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‘Sex Signals’ encourages cultural shift

Sakinah Iman and Derante Parker, “Sex Signals” actors, perform a scenario March 26, 2014, on Andersen Air Force Base, Guam. The 90-minute show included discussion on varied topics such as dating, rape, consent, alcohol, and intervention. (U.S. Air Force photo by Senior Airman Katrina M. Brisbin/Released)

Sakinah Iman and Derante Parker, “Sex Signals” actors, perform a scenario March 26, 2014, on Andersen Air Force Base, Guam. The 90-minute show included discussion on varied topics such as dating, rape, consent, alcohol, and intervention. (U.S. Air Force photo by Senior Airman Katrina M. Brisbin/Released)

Members of Team Andersen hold up stop cards during a “Sex Signals” presentation March 26, 2014, on Andersen Air Force Base, Guam. Audience participation was encouraged to express their opinions about hypothetical social scenarios that the two actors performed on stage. (U.S. Air Force photo by Senior Airman Katrina M. Brisbin/Released)

Members of Team Andersen hold up stop cards during a “Sex Signals” presentation March 26, 2014, on Andersen Air Force Base, Guam. Audience participation was encouraged to express their opinions about hypothetical social scenarios that the two actors performed on stage. (U.S. Air Force photo by Senior Airman Katrina M. Brisbin/Released)

ANDERSEN AIR FORCE BASE, Guam -- With Sexual Assault Awareness Month approaching, Team Andersen members gathered to attend a not-so-typical briefing at the Meehan Theater here March 26.

"Sex Signals" was a 90-minute, two-person improvisational show that included discussion on varied topics such as dating, rape, consent, alcohol and intervention.

Audience participation was encouraged during the presentation to express their opinions about typical social scenarios performed by the two actors on stage. "Sex Signals" presents these situations in a humorous manner, but despite the laughter, the underlying message was still clear: sexual assault is wrong.

The actors highlighted three main ideas during their visit. The first was to educate members on the common misconceptions of sexual assault and those who are affected. When Derante Parker, "Sex Signals" actor, started one skit with 'I didn't rape that girl,' the room grew quiet. The actors then went on to discuss a situation where a girl had been assaulted. Observers argued back and forth, discussing if the boy really had assaulted the girl or if the girl put herself in that situation.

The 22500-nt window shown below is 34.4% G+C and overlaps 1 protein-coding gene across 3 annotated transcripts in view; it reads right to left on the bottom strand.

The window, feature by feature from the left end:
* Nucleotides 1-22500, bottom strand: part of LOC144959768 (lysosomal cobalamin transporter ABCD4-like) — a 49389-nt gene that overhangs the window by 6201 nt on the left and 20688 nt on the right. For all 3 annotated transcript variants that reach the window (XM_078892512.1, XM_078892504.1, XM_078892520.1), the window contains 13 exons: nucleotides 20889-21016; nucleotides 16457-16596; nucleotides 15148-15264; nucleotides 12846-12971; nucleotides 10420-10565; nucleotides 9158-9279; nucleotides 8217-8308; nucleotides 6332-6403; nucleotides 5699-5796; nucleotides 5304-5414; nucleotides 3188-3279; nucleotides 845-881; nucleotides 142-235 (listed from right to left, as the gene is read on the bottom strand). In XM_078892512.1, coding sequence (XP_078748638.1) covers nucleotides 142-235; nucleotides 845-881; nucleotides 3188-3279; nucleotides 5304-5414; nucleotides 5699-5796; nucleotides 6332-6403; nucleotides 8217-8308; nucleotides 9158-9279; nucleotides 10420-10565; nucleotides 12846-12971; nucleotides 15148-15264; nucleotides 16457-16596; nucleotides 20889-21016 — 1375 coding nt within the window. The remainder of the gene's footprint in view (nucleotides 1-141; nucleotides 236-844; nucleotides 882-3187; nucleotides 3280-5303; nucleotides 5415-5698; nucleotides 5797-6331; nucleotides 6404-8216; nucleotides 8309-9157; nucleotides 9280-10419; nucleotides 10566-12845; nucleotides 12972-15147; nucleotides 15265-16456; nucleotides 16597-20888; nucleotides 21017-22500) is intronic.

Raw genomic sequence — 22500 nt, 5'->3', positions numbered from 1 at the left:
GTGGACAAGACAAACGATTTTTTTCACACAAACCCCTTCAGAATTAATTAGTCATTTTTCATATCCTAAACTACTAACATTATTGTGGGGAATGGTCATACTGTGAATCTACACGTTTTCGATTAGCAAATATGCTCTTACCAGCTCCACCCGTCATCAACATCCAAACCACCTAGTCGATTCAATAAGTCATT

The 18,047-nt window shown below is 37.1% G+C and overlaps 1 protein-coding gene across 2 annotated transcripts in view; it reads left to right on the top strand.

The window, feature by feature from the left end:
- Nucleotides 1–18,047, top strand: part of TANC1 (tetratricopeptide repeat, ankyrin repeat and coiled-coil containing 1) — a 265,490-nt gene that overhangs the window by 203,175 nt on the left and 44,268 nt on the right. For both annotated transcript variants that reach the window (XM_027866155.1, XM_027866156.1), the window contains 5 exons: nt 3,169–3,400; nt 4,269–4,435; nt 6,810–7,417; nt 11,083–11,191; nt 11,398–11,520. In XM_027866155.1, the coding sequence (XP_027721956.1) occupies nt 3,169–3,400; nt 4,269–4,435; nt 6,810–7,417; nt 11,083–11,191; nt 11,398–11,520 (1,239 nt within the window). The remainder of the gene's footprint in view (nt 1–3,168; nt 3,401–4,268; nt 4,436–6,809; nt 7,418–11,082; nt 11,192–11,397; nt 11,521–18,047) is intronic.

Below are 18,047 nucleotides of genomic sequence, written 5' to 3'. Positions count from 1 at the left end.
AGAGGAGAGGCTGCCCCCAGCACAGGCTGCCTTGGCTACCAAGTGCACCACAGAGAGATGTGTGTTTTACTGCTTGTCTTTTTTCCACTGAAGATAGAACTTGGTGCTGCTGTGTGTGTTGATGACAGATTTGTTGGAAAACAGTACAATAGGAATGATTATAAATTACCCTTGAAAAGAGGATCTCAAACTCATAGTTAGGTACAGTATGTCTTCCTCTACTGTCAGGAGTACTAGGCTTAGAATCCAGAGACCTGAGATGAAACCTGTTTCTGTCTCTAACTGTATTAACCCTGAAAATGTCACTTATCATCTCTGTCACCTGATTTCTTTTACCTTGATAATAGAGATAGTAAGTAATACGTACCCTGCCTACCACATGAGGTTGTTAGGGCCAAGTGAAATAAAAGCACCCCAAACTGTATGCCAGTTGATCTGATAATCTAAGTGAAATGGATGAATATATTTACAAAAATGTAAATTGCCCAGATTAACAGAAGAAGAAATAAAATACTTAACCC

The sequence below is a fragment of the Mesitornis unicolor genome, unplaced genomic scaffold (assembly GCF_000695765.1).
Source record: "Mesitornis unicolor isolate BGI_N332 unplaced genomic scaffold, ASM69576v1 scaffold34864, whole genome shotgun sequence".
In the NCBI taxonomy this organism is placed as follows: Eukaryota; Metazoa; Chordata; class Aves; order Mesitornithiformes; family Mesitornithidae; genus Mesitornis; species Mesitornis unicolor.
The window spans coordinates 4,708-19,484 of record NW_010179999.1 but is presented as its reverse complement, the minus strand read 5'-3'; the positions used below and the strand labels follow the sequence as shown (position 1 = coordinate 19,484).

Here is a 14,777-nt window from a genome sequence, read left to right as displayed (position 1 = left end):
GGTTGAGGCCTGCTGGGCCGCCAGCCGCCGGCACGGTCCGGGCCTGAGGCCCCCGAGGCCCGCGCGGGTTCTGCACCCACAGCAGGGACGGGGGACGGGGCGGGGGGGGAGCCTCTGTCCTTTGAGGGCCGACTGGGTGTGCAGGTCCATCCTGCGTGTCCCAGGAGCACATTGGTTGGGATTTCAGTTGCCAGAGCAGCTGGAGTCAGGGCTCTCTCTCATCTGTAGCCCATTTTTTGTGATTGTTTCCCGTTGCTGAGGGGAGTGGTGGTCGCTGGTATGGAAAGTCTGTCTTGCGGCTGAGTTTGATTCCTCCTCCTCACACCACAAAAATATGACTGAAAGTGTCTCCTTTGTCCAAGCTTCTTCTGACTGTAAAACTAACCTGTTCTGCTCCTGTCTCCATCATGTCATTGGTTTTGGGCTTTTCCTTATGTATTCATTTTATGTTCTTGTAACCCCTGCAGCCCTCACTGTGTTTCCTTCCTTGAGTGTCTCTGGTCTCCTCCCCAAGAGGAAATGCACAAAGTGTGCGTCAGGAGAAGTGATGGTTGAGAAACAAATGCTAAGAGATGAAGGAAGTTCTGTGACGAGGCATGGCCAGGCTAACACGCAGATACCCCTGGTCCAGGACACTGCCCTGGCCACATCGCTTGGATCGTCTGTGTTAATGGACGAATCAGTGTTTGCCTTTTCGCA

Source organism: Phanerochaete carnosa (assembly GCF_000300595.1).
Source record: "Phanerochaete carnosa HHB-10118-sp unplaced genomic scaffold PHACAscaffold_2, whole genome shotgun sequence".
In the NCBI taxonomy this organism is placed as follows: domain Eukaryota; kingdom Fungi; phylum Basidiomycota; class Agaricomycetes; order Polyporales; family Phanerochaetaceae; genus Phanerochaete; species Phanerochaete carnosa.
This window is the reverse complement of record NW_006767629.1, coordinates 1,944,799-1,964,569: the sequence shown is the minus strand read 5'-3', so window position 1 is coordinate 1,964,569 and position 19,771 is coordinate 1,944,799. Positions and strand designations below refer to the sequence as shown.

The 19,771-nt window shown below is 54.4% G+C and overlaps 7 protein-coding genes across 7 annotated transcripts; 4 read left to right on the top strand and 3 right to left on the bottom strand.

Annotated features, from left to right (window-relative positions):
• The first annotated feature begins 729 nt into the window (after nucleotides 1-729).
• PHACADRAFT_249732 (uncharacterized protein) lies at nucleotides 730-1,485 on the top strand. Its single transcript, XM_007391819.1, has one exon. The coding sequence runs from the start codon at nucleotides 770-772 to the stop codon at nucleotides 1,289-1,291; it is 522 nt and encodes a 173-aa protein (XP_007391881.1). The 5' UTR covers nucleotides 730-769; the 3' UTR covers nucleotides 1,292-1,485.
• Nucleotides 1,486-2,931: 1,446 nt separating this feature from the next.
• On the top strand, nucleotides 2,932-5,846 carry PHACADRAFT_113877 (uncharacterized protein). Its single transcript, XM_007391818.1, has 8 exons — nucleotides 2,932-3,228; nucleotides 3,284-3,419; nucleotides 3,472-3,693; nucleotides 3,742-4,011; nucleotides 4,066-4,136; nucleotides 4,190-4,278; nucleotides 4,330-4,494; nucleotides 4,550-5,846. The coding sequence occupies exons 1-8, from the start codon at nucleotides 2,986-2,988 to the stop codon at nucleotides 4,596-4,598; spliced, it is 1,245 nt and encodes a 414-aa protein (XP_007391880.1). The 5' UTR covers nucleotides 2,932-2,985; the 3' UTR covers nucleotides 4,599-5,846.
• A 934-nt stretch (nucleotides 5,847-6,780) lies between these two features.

"I get that you don't want to have this conversation but you have to," said Parker. "We present the situations the way we do to help create a cultural shift and an environment that makes it easier for victims to come forward and report."

Second, they encouraged all to ensure consent is given before engaging in sexual activity. In one of the hypothetical scenarios, both characters had been drinking. They used the result of this situation to explain the legal definition of consent and challenged everyone to communicate verbally so there would be no misconception.

"By asking the person you are intimate with before you take it to the next level, you are allowing space for a person to make a choice," said 1st Lt. Diana Wong, 36th Wing sexual assault response coordinator.

The third point stressed was being a good wingman, being aware of others and taking action if you suspect someone is in danger of being assaulted. Audience members laughed along as the two actors played out scenes where they stepped in to help someone. When it came to discussion time, some audience members admitted to not wanting to step in and help because of awkwardness, saying they felt it wasn't their business. This mindset goes hand-in-hand with this year's Sexual Assault Awareness Month theme of "Live Our Values: Step up to stop sexual assault."

"It takes courage to live your values, to step in when you see a situation escalating," Wong said. "It likewise takes courage for victims to make a report and to have trust that they will be taken care of throughout the process."

In the end, the actors encouraged audiences not to mislabel coercive behavior as seduction and to re-examine the cultural pressure that oftentimes holds victims of rape responsible for their own vulnerability. They also again stressed the importance of reporting any criminal acts.

The Andersen AFB sexual assault response coordinator and victim advocates are available 24/7 for support or reporting. To contact the SARC or for more information on the SAPR program, call 366-7272, or visit the SAPR house at 1564 Marianas Blvd on base.